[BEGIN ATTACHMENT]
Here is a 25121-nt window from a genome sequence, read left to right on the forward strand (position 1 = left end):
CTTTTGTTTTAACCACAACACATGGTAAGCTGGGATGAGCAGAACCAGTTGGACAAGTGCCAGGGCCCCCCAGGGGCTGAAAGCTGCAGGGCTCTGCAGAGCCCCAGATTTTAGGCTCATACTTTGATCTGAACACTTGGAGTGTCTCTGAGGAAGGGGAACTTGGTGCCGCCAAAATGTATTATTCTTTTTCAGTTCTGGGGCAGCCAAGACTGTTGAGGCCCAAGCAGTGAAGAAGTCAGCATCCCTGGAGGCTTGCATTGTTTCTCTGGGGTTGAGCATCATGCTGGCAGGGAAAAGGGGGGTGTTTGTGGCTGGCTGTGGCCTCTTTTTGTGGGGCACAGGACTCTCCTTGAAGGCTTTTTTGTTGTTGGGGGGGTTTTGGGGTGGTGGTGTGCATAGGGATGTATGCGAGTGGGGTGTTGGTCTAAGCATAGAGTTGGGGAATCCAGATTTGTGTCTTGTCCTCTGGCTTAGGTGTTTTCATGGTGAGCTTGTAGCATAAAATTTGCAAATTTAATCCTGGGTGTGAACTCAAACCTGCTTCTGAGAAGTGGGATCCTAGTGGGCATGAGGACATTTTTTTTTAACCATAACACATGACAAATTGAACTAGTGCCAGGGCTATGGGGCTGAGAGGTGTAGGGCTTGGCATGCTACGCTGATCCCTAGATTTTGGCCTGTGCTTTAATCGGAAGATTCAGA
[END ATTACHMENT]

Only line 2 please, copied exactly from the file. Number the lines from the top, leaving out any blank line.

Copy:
CTTTTGTTTTAACCACAACACATGGTAAGCTGGGATGAGCAGAACCAGTTGGACAAGTGCCAGGGCCCCCCAGGGGCTGAAAGCTGCAGGGCTCTGCAGAGCCCCAGATTTTAGGCTCATACTTTGATCTGAACACTTGGAGTGTCTCTGAGGAAGGGGAACTTGGTGCCGCCAAAATGTATTATTCTTTTTCAGTTCTGGGGCAGCCAAGACTGTTGAGGCCCAAGCAGTGAAGAAGTCAGCATCCCTGGAGGCTTGCATTGTTTCTCTGGGGTTGAGCATCATGCTGGCAGGGAAAAGGGGGGTGTTTGTGGCTGGCTGTGGCCTCTTTTTGTGGGGCACAGGACTCTCCTTGAAGGCTTTTTTGTTGTTGGGGGGGTTTTGGGGTGGTGGTGTGCATAGGGATGTATGCGAGTGGGGTGTTGGTCTAAGCATAGAGTTGGGGAATCCAGATTTGTGTCTTGTCCTCTGGCTTAGGTGTTTTCATGGTGAGCTTGTAGCATAAAATTTGCAAATTTAATCCTGGGTGTGAACTCAAACCTGCTTCTGAGAAGTGGGATCCTAGTGGGCATGAGGACATTTTTTTTTAACCATAACACATGACAAATTGAACTAGTGCCAGGGCTATGGGGCTGAGAGGTGTAGGGCTTGGCATGCTACGCTGATCCCTAGATTTTGGCCTGTGCTTTAATCGGAAGATTCAGA